Helen of Troy: Story & History

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  • 0:01 Helen of Troy
  • 0:22 Helen's Divine Lineage
  • 1:02 Helen's Kidnapping
  • 1:22 Helen's Marriage
  • 2:06 The Trojan War
  • 3:20 Lesson Summary
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Lesson Transcript
Instructor: Patricia Chappine

Patricia has a master's degree in Holocaust and genocide studies and 27 graduate credits in American history. She will start coursework on her doctoral degree in history this fall. She has taught heritage of the western world I and II and U.S. history I and II at a community college in southern New Jersey for the past two years.

According to myth, Helen of Troy's beauty was the cause of the Trojan War, which is why she has been called 'the face that launched a thousand ships.' In this lesson, you'll learn about the most enduring myths of Helen of Troy.

Helen of Troy

Helen of Troy has captured the imagination of artists and writers for ages. According to popular mythology, her beauty was the cause of the Trojan War that would plague her part of the world for an entire decade. This is why she has been referred to as 'the face that launched a thousand ships.' Her legendary beauty was the result of her divine lineage.

Helen's Divine Lineage

In most accounts of her birth, Helen was the daughter of Zeus, the king of the Olympian gods, and a mortal woman named Leda, Queen of Sparta. As the story goes, Zeus appeared to Leda in the form of a swan and the pair conceived Helen. Instead of a regular birth, Leda gave birth to eggs, which eventually hatched and yielded Helen and her siblings. Some accounts report that Helen was the only birth to result from this union.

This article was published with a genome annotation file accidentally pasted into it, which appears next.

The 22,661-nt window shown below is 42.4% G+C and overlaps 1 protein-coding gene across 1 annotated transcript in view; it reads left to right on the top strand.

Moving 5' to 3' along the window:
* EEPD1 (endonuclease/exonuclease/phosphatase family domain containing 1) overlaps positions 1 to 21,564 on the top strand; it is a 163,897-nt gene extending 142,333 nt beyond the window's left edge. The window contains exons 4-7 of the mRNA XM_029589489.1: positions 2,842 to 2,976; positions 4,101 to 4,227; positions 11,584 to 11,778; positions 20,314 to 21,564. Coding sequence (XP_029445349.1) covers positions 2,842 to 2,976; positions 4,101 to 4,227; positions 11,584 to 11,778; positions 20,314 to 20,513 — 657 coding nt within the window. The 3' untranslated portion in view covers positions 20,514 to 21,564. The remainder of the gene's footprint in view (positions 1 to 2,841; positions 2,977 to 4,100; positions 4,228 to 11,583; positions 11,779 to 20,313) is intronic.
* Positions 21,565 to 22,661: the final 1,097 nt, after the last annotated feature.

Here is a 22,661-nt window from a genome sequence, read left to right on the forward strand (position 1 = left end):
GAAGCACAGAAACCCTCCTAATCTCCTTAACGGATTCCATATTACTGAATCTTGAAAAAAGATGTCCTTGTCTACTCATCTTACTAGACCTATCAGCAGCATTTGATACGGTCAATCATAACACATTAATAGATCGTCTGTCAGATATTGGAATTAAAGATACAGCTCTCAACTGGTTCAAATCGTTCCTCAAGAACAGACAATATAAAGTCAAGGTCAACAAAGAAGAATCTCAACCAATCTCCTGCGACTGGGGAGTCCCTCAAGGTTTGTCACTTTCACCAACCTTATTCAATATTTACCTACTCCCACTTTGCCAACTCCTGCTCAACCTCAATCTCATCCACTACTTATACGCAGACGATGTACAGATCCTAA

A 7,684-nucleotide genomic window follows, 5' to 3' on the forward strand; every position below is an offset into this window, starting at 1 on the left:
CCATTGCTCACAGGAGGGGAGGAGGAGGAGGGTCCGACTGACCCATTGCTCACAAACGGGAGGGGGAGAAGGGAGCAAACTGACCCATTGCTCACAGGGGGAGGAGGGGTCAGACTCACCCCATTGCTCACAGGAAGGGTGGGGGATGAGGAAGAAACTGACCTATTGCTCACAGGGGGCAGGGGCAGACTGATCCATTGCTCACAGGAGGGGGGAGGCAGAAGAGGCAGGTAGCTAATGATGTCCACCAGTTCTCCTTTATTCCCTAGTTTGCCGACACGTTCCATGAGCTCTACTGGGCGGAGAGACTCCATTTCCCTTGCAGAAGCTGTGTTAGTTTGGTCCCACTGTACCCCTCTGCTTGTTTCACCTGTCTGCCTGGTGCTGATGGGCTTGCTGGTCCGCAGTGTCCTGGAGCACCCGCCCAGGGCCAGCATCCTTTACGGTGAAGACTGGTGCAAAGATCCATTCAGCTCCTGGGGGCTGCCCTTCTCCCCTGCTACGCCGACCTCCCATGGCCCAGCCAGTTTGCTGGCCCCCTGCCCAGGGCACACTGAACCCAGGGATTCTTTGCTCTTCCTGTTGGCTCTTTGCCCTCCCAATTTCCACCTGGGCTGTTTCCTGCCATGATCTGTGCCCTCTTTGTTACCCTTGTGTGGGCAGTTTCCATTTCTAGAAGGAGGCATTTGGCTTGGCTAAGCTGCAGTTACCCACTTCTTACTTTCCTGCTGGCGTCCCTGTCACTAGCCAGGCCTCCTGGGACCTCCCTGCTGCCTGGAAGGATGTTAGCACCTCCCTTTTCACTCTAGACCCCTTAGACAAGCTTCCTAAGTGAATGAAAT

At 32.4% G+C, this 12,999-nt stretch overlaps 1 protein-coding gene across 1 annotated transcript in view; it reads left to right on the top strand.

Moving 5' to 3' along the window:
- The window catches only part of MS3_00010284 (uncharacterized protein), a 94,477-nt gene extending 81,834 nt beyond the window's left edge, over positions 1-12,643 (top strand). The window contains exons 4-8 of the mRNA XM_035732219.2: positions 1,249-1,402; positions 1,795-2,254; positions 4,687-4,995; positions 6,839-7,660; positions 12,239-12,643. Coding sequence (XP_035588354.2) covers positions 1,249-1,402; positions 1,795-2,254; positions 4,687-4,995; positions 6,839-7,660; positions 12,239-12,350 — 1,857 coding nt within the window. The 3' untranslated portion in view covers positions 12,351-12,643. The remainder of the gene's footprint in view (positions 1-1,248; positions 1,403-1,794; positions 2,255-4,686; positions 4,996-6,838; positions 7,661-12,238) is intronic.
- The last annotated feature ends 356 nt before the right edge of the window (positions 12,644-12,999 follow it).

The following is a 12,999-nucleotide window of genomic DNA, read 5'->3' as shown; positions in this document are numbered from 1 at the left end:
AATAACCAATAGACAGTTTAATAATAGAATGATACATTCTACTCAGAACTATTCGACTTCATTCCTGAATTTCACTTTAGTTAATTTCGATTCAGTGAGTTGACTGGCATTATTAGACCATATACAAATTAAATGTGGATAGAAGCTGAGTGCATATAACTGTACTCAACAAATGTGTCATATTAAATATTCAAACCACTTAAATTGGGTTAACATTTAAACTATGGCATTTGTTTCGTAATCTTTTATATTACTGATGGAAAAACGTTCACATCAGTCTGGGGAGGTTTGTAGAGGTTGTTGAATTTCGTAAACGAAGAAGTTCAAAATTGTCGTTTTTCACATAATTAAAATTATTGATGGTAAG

In other versions of the myth, Helen is the daughter of Zeus and a goddess named Nemesis. Thus, the true origins of the myth of Helen of Troy remain unclear. However, the first known record of her name comes from the poet Homer.

Helen's Kidnapping

Once Helen reached young adulthood, she was the focus of many suitors. In one version of her story, Theseus, the king of Athens, even went as far as kidnapping her. In response, Helen's brothers, Castor and Pollux, launched an invasion of Athens. They were successful and soon returned their sister to her home.

Helen's Marriage

After this incident, she reportedly had many suitors who vied for her hand in marriage. Accounts of the actual number vary from as little as 11 to as many as 45. Fearing the retaliation of the rejected suitors, Helen's stepfather, King Tyndareus, refused to select a husband for his daughter. Instead, he enlisted the help of the hero Odysseus.

Cleverly, Odysseus asked that all suitors swear an oath to defend the chosen one against any retaliation after the decision was made. After all the suitors agreed to this oath, Menelaus was chosen as Helen's husband. After Tyndareus stepped down as king, Menelaus and Helen became the rulers of Sparta.

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